With the local authority acting as 'master developer' to the project, the first homes, assuming they secure relevant permission, aren't expected to be ready until 2027 with all 5,000 homes completed, if its long-term plan plays out, from 2042 onwards.
Lidsing, Maidstone - 2,000
On the opposite side of Maidstone and butting Medway is the proposed Lidsing development - another 'garden community' - which, if developers progress, will see 2,000 homes in the parish of Boxley and Bredhurst.
The 145-hectare site was recently described as "ill-conceived" and "completely unsuitable" by Chatham and Aylesford MP Tracey Crouch - not quite the ringing endorsement it would have wanted.
It forms part of Maidstone Borough Council's Local Plan - which identifies the area's long-term development - but is seen more as an extension of Medway's urban sprawl.
A consultation into the plans, which ran until the start of the year, attracted more than 3,800 responses which rather underlines the strength of feeling over the proposals.
Otterpool Park, Hythe - 10,000
Remember Folkestone Racecourse? Well it is that site which will form the heart of one of the biggest single developments in the county.
Otterpool Park has been a long-running saga but plans are now pushing ahead as land owners Folkestone & Hythe District Council seek to get the proposal off the planning table and into reality.
Outline planning permission has been sought and virtual consultations held recently.
Once it gets the full green light, then the homes will be constructed on the site, close to Hythe, over a 30-year period.
Kemsley, Sittingbourne - 1,200
To be built on a 64-hectare site of existing farmland, they will sit along the railway line at Kemsley.
Persimmon Homes will deliver the housing in a series of phases over the coming years with a key condition of the permission being upgrades to the Grovehurst roundabout on the A249 at Iwade and Kemsley.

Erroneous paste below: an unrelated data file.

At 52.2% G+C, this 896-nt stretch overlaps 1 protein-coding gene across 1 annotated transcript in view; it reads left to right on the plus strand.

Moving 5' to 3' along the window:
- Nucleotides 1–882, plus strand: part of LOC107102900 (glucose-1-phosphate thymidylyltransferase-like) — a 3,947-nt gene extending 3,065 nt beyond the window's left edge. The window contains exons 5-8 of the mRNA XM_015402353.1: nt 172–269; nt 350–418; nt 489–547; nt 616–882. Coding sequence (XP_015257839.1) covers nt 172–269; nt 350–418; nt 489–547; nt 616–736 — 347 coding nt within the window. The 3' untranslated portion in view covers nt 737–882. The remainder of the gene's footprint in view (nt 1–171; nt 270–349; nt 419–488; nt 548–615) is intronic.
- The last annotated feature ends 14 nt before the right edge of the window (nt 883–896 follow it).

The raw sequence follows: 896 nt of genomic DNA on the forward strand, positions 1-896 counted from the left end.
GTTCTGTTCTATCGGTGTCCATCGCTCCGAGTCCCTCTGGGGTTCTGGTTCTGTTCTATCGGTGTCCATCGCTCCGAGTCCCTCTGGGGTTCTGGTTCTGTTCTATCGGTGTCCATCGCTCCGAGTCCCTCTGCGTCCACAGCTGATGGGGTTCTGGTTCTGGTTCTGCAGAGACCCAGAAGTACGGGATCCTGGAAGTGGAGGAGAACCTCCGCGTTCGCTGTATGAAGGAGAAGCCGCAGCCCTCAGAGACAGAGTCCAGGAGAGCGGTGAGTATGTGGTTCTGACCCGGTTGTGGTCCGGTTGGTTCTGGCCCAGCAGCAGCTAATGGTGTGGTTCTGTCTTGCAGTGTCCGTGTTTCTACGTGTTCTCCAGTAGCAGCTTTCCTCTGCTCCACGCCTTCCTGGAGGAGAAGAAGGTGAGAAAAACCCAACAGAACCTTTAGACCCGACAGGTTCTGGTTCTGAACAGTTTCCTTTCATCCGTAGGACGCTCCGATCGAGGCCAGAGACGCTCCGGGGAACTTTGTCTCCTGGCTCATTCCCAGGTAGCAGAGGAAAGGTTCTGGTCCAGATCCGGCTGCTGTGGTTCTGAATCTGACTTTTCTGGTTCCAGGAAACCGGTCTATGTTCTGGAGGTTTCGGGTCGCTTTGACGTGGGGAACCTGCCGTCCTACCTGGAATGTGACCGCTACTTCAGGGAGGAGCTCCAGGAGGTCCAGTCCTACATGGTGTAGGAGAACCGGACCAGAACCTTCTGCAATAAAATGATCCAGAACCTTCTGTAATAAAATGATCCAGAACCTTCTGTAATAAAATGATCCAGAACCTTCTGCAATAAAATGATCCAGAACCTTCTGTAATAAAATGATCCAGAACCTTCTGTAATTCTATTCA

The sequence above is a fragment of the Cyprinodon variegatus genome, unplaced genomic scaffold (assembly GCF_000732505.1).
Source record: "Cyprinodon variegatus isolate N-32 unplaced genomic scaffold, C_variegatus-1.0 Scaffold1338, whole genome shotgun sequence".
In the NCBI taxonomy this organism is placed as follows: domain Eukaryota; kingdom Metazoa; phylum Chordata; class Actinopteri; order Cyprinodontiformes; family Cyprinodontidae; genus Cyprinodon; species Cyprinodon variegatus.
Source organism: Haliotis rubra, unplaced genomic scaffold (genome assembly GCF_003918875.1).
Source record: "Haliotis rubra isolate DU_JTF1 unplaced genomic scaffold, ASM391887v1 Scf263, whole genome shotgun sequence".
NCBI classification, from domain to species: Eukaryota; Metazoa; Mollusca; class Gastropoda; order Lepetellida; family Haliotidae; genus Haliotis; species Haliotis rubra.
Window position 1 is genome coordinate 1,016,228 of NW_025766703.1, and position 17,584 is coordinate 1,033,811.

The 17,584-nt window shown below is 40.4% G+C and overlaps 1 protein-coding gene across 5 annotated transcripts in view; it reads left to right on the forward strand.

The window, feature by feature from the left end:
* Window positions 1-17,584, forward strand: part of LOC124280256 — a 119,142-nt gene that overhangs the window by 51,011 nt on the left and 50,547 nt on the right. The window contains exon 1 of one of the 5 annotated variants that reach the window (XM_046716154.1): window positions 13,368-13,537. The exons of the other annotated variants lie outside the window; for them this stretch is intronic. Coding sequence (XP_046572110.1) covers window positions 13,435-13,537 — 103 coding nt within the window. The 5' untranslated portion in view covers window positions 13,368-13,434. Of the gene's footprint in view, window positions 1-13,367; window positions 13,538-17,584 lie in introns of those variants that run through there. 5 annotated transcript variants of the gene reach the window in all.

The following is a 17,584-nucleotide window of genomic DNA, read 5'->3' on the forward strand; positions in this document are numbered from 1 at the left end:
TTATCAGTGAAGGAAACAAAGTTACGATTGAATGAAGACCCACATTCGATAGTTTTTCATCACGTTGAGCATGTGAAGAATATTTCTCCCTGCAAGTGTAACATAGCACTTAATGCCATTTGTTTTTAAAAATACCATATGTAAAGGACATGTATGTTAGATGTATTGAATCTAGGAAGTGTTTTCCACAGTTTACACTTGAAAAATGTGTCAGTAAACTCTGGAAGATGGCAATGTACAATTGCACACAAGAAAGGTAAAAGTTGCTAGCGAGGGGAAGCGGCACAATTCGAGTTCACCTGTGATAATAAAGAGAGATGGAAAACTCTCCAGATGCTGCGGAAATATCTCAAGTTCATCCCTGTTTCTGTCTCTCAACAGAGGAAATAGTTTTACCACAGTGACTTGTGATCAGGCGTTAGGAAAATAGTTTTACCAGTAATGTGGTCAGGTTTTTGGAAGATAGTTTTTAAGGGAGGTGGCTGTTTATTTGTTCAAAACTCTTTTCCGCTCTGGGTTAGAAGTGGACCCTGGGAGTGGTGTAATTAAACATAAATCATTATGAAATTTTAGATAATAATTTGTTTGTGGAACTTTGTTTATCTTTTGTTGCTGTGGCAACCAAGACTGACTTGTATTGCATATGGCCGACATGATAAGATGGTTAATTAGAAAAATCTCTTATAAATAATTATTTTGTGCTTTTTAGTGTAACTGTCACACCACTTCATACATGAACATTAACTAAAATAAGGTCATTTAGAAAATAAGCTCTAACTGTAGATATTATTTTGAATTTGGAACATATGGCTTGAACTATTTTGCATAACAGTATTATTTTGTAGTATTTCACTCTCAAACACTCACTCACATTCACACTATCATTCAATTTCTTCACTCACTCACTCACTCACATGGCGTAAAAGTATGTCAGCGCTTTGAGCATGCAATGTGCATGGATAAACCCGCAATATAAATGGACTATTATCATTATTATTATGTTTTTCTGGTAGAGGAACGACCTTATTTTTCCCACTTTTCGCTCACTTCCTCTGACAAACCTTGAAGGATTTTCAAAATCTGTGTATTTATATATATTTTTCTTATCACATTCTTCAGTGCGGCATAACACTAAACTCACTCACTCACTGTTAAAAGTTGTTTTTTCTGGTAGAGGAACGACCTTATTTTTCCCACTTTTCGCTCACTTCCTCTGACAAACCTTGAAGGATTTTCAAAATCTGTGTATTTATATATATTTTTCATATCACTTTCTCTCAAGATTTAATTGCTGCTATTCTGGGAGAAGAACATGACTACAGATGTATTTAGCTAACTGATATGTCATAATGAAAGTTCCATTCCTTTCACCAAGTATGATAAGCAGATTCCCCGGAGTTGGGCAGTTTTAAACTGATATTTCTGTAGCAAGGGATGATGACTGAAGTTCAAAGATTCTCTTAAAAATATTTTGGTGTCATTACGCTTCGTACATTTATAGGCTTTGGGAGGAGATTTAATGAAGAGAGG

Expect to see the first phases - comprising of some 300 homes - start to emerge sooner rather than later.
Birchington, Thanet - 1,650
Planned for what is currently farmland off the main Canterbury Road, it will completely change the feel of what is currently a popular destination leading down to the sandy beach at Minnis Bay.
Ptarmigan Land and Millwood Designer Homes put in an outline planning permission in January and, at the time of writing, a decision is due from Thanet District Council.
Unsurprisingly, villagers are less than impressed and a series of protests have been staged while local MP Sir Roger Gale has urged a rethink of the plans.
Westgate/Garlinge, Thanet - 2,000
While staying in Thanet, the local council is currently considering plans for 2,000 homes on land south of Garlinge and Westgate. Millwood Designer Homes - which is behind the nearby Birchington plans - is driving this forward too.
It's worth noting that both these applications are so huge on account, at least in part, of plans to turn the former Manston Airport site into housing being dropped from the Local Plan in order to allow it to have the chance to re-open as an airport; something for which it has subsequently secured government permission to do, legal wrangles aside.
Meanwhile, more farmland in Thanet is set to make way for more homes.
A decision on the plans is expected soon.
Conningbrook Park, Ashford - 725
Voted through by one vote last May by Ashford Borough Council, the Conningbrook Park development will be built in Kennington, just off Willesborough Road.
Hotly opposed when the plans were put forward back in 2016, full permission has been given for 288 homes and outline permission for the remaining 437.
However, work on the scheme has been stalled amid concerns over water quality at Stodmarsh Nature Reserve near Canterbury - believed to have been caused by housing developments. It has pressed the pause button on developments across east Kent while the cause of high levels of nitrogen and phosphorous are examined.